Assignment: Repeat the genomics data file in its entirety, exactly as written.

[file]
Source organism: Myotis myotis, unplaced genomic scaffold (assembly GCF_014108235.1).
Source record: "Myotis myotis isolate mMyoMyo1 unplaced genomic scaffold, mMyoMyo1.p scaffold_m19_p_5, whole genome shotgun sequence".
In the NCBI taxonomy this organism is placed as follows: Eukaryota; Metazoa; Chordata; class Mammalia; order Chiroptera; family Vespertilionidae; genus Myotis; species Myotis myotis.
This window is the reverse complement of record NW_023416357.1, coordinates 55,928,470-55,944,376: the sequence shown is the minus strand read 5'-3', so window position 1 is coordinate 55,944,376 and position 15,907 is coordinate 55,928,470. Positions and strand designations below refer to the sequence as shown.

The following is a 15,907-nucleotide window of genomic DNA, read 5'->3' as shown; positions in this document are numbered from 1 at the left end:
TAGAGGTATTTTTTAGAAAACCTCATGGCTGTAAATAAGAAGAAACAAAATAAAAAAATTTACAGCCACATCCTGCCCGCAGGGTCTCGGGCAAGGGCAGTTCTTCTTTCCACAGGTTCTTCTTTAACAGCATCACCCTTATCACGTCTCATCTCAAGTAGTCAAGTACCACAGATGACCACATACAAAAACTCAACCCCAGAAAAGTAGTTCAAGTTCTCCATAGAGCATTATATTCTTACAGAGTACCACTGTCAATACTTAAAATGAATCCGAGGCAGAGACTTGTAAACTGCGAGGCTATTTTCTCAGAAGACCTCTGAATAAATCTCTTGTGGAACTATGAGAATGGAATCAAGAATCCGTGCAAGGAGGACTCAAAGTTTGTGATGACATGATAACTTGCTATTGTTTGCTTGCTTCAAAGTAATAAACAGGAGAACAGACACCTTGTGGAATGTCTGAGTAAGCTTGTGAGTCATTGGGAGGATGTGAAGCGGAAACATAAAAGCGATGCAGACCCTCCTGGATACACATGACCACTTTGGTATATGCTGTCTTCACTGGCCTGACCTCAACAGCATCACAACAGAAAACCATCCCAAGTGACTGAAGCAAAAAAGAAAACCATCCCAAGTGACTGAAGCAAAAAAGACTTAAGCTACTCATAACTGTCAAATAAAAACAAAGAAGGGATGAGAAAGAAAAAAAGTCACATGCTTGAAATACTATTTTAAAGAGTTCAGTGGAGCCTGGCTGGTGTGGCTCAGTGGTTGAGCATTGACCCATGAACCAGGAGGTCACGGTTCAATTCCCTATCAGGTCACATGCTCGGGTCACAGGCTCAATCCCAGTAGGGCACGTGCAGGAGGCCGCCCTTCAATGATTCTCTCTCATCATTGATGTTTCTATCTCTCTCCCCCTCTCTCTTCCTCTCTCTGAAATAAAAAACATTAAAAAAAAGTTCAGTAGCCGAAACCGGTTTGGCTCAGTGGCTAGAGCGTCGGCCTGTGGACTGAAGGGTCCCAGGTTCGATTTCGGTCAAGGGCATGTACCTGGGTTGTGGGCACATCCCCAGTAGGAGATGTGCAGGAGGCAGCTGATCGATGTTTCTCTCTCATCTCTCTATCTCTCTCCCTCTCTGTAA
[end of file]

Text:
Source organism: Myotis myotis, unplaced genomic scaffold (assembly GCF_014108235.1).
Source record: "Myotis myotis isolate mMyoMyo1 unplaced genomic scaffold, mMyoMyo1.p scaffold_m19_p_5, whole genome shotgun sequence".
In the NCBI taxonomy this organism is placed as follows: Eukaryota; Metazoa; Chordata; class Mammalia; order Chiroptera; family Vespertilionidae; genus Myotis; species Myotis myotis.
This window is the reverse complement of record NW_023416357.1, coordinates 55,928,470-55,944,376: the sequence shown is the minus strand read 5'-3', so window position 1 is coordinate 55,944,376 and position 15,907 is coordinate 55,928,470. Positions and strand designations below refer to the sequence as shown.

The following is a 15,907-nucleotide window of genomic DNA, read 5'->3' as shown; positions in this document are numbered from 1 at the left end:
TAGAGGTATTTTTTAGAAAACCTCATGGCTGTAAATAAGAAGAAACAAAATAAAAAAATTTACAGCCACATCCTGCCCGCAGGGTCTCGGGCAAGGGCAGTTCTTCTTTCCACAGGTTCTTCTTTAACAGCATCACCCTTATCACGTCTCATCTCAAGTAGTCAAGTACCACAGATGACCACATACAAAAACTCAACCCCAGAAAAGTAGTTCAAGTTCTCCATAGAGCATTATATTCTTACAGAGTACCACTGTCAATACTTAAAATGAATCCGAGGCAGAGACTTGTAAACTGCGAGGCTATTTTCTCAGAAGACCTCTGAATAAATCTCTTGTGGAACTATGAGAATGGAATCAAGAATCCGTGCAAGGAGGACTCAAAGTTTGTGATGACATGATAACTTGCTATTGTTTGCTTGCTTCAAAGTAATAAACAGGAGAACAGACACCTTGTGGAATGTCTGAGTAAGCTTGTGAGTCATTGGGAGGATGTGAAGCGGAAACATAAAAGCGATGCAGACCCTCCTGGATACACATGACCACTTTGGTATATGCTGTCTTCACTGGCCTGACCTCAACAGCATCACAACAGAAAACCATCCCAAGTGACTGAAGCAAAAAAGAAAACCATCCCAAGTGACTGAAGCAAAAAAGACTTAAGCTACTCATAACTGTCAAATAAAAACAAAGAAGGGATGAGAAAGAAAAAAAGTCACATGCTTGAAATACTATTTTAAAGAGTTCAGTGGAGCCTGGCTGGTGTGGCTCAGTGGTTGAGCATTGACCCATGAACCAGGAGGTCACGGTTCAATTCCCTATCAGGTCACATGCTCGGGTCACAGGCTCAATCCCAGTAGGGCACGTGCAGGAGGCCGCCCTTCAATGATTCTCTCTCATCATTGATGTTTCTATCTCTCTCCCCCTCTCTCTTCCTCTCTCTGAAATAAAAAACATTAAAAAAAAGTTCAGTAGCCGAAACCGGTTTGGCTCAGTGGCTAGAGCGTCGGCCTGTGGACTGAAGGGTCCCAGGTTCGATTTCGGTCAAGGGCATGTACCTGGGTTGTGGGCACATCCCCAGTAGGAGATGTGCAGGAGGCAGCTGATCGATGTTTCTCTCTCATCTCTCTATCTCTCTCCCTCTCTGTAA